Solving community problems requires embracing a culture of innovation
Successful companies throughout history strive for continuous improvement. Improvement of systems, improvement in operations, improvement in employee retention and attraction, and improvement in products and services.
Successful communities also must foster a culture of innovation. This can be done by encouraging new ideas throughout the community – from elected officials to appointed staff, from private businesses to nonprofits, from our school systems to our entrepreneurs. Successful communities must find ways to engage those that live and work in the community to embrace an innovative mindset.
When community members are empowered, they feel safe to take the calculated risks needed to pursue continuous improvement. And without this, communities die. Successful communities find ways to build a culture of innovation to address community challenges and solve community problems while recognizing that much like roads and bridges, people are infrastructure, and we must invest in them.
Innovation is about people. Communities cannot innovate – people innovate within communities. Innovation is quintessentially a human activity; it is natural; it is proactive; it is innate; it is non-linear; and in many cases, innovation has become a threshold for success. Without innovation, it is hard for communities to thrive.
In managing a local community, innovation is – among other things – the capacity to understand and analyze problems; partner to bring in different resources to address challenges and adapting them to the local context. This requires the involvement and active participation of all relevant stakeholders to ensure proper outcomes in the future. It doesn’t happen by accident, and it requires an intentional process to ensure the “protectors of the past” vocal minority do not dominate the conversation.
Eagle County and the Eagle County Housing and Development Authority (ECHDA) deserve credit for embracing innovation. Acknowledging the worsening housing market to the residents due to the recent increase in demand for homes, sharp increase in prices, and low inventory combined with COVID-19-related mountain migration bringing more cash buyers to the marketplace. These impacts are felt intensely by local buyers and renters and in response, the Board of County Commissioners approved Bold Housing Moves to assist local buyers, renters, and homeowners with the ongoing housing crisis. The goal is to provide creative solutions for residents in a variety of areas.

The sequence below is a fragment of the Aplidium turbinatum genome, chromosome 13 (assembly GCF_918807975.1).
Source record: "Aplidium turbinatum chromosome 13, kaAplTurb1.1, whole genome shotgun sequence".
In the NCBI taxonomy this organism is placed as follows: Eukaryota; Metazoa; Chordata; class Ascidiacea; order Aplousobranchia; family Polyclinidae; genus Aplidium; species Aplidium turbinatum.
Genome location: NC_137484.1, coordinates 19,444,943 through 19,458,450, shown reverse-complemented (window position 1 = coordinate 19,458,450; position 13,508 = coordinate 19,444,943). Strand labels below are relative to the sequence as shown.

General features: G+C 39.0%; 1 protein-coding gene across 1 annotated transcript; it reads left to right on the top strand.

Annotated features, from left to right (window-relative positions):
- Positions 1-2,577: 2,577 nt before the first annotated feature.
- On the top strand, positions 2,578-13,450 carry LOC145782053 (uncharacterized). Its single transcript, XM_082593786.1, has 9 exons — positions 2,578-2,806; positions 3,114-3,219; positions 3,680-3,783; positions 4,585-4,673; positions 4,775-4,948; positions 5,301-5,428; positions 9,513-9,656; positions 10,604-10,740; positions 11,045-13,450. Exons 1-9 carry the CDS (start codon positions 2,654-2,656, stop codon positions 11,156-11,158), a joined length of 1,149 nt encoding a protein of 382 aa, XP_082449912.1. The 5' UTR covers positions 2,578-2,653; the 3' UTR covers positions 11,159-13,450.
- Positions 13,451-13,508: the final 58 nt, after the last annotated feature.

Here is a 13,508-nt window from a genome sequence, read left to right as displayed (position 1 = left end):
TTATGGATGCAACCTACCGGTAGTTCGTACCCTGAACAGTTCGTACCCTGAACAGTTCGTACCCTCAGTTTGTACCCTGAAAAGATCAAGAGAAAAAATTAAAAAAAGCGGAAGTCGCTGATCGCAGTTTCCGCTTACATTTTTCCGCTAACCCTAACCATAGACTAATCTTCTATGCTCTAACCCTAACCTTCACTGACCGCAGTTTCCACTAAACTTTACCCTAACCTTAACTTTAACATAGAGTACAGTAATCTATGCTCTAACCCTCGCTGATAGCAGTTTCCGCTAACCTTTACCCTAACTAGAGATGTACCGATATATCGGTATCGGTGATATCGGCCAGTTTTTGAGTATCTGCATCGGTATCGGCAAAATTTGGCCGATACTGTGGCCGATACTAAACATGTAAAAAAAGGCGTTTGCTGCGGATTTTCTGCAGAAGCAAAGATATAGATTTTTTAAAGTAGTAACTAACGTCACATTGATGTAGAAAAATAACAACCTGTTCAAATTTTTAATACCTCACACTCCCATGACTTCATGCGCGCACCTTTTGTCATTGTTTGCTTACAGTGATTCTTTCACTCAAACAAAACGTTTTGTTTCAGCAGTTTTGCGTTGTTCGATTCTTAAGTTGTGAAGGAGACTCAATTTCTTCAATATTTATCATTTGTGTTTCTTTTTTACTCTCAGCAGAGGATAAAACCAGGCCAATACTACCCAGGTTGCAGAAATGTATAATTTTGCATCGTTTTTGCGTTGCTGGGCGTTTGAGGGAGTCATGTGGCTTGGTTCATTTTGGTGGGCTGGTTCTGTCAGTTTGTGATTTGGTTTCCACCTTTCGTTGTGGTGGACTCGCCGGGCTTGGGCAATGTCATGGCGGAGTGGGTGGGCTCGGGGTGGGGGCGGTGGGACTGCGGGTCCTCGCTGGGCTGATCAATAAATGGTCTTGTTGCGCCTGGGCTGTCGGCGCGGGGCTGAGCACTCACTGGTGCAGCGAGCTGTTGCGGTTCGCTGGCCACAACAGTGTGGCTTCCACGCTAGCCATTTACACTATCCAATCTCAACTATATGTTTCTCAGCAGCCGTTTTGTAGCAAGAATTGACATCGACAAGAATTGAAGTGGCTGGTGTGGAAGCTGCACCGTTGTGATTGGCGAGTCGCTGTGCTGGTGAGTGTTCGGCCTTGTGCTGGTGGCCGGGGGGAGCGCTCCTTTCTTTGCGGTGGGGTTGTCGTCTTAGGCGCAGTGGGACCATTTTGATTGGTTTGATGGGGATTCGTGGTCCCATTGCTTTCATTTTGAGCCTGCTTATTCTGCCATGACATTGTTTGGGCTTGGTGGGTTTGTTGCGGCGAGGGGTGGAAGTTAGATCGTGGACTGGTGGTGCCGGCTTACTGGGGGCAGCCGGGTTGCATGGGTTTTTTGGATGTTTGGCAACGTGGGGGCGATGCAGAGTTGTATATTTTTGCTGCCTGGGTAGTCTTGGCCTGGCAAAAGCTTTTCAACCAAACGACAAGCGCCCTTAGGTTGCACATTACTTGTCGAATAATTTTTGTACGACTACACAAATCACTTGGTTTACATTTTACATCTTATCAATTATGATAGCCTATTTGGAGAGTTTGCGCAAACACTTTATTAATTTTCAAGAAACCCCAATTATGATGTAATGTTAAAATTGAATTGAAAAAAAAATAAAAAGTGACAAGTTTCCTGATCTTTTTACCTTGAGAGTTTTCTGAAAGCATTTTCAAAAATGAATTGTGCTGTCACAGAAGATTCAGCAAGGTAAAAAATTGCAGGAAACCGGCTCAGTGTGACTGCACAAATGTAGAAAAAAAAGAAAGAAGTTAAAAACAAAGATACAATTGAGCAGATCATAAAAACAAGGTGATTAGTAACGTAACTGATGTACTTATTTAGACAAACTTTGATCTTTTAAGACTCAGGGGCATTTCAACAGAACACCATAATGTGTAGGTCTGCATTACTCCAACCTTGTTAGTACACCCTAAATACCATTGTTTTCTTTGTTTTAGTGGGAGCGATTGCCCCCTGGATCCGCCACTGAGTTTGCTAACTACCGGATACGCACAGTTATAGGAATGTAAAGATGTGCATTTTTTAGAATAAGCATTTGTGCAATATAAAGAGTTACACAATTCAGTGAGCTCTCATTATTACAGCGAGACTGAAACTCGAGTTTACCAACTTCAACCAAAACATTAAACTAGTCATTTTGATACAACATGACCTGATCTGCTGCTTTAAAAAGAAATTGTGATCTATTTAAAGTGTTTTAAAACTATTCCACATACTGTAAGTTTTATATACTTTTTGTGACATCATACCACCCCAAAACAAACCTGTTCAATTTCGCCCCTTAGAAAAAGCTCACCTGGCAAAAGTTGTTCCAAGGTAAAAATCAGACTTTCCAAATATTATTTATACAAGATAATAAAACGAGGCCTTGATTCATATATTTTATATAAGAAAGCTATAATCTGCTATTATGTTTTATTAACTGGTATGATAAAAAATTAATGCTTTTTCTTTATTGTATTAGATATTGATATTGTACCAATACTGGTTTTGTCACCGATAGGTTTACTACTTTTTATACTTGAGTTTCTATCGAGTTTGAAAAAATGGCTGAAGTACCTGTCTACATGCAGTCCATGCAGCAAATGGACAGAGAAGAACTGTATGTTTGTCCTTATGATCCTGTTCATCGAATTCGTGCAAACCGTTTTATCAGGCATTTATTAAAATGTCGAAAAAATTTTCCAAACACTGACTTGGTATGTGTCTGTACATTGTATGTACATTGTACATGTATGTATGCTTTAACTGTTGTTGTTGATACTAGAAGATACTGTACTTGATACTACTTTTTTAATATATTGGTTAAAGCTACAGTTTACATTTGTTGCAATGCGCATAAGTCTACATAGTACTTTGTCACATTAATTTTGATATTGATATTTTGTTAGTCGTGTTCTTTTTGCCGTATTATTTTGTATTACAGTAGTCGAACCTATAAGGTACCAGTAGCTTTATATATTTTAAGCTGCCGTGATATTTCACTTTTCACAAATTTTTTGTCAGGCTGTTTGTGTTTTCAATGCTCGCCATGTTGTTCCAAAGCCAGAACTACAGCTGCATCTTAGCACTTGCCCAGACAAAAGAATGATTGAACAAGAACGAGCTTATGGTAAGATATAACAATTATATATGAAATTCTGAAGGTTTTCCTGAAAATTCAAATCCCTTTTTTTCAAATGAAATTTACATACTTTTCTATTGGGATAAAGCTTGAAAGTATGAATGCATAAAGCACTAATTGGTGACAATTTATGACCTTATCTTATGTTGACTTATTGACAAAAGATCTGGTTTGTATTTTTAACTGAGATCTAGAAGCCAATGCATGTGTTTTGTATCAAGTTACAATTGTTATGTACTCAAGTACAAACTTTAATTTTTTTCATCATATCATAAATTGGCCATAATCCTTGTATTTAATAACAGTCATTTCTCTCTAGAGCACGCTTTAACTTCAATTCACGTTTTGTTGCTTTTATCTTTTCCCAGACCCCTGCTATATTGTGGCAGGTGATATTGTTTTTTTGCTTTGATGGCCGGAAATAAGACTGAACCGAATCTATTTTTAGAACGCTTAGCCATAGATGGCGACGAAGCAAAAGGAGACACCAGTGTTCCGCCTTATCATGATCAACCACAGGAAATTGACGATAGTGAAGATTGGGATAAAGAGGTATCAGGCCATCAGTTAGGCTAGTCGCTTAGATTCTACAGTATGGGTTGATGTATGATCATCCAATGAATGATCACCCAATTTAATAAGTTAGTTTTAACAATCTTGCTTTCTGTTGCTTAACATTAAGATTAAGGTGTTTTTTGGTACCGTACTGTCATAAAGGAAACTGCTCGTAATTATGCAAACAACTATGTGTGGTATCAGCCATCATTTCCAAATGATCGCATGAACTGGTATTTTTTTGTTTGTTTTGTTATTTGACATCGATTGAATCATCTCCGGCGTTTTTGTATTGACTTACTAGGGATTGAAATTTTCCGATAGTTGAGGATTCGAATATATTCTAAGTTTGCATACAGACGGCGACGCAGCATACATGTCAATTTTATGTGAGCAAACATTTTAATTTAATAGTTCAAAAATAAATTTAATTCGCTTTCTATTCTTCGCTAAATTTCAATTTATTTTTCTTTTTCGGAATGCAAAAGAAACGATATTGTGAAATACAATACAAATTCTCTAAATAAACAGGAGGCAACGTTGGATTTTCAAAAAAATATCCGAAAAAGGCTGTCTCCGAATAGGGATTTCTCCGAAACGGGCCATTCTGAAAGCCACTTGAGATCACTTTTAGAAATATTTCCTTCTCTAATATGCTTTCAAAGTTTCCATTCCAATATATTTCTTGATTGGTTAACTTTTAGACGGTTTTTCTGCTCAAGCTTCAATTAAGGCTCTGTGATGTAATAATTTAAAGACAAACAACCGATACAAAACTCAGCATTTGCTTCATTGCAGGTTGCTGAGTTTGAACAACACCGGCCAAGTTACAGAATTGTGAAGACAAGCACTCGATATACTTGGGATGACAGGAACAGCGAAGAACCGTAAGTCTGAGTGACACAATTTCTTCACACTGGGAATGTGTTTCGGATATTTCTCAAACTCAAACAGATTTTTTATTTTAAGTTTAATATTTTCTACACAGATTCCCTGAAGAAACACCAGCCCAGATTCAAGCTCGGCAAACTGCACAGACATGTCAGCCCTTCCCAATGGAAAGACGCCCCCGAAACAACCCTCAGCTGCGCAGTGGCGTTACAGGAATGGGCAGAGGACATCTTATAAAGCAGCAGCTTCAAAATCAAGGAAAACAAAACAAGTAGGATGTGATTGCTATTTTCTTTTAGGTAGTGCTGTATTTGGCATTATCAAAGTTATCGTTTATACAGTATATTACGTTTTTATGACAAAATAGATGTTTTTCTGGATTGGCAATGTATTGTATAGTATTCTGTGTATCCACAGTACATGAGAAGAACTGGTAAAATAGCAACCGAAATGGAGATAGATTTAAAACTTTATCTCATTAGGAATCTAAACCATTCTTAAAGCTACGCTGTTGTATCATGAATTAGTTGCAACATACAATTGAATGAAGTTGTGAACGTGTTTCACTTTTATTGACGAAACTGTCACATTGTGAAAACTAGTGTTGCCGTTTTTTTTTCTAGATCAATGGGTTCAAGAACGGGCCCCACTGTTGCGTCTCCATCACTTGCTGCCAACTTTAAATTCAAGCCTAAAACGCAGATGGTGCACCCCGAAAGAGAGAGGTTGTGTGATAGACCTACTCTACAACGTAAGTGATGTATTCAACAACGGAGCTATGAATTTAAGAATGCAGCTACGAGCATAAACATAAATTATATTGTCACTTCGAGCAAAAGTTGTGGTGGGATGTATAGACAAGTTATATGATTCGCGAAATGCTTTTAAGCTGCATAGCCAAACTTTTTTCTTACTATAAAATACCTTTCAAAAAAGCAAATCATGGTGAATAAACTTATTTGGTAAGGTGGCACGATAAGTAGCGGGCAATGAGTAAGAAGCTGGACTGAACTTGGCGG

The Town of Vail is working on a Destination Stewardship Plan which can embrace innovation. “Destination stewardship” is a strategic approach to tourism management that focuses on environmental, social, and economic sustainability. Tourism is an important economic engine for Vail and Eagle County. But we also know that tourism in a place as unique as Vail must be done in a way that preserves all that makes our community such a special place to live, work, and visit.
The Steward Vail planning team now is offering Eagle County residents who live beyond Vail a chance to take part in the project’s resident sentiment survey. The Eagle County Resident Sentiment survey can be taken here https://www.surveymonkey.com/r/9TCX79R.
Communities cannot be innovative without great people. We need to continue to find ways to recognize the importance of our people to allow them to stay and grow careers and families in Eagle County. These programs have an opportunity to look forward, embrace innovation, and provide opportunities for people to thrive.
Eagle County’s Bold Housing Moves and Town of Vail’s Destination Stewardship Plan share the common theme of (potentially) benefiting the community in both the short and long term by moving past the protectors of the past voices of “no” and countering this by embracing innovation.
Chris Romer is president & CEO of Vail Valley Partnership, the regional chamber of commerce. Learn more at VailValleyPartnership.com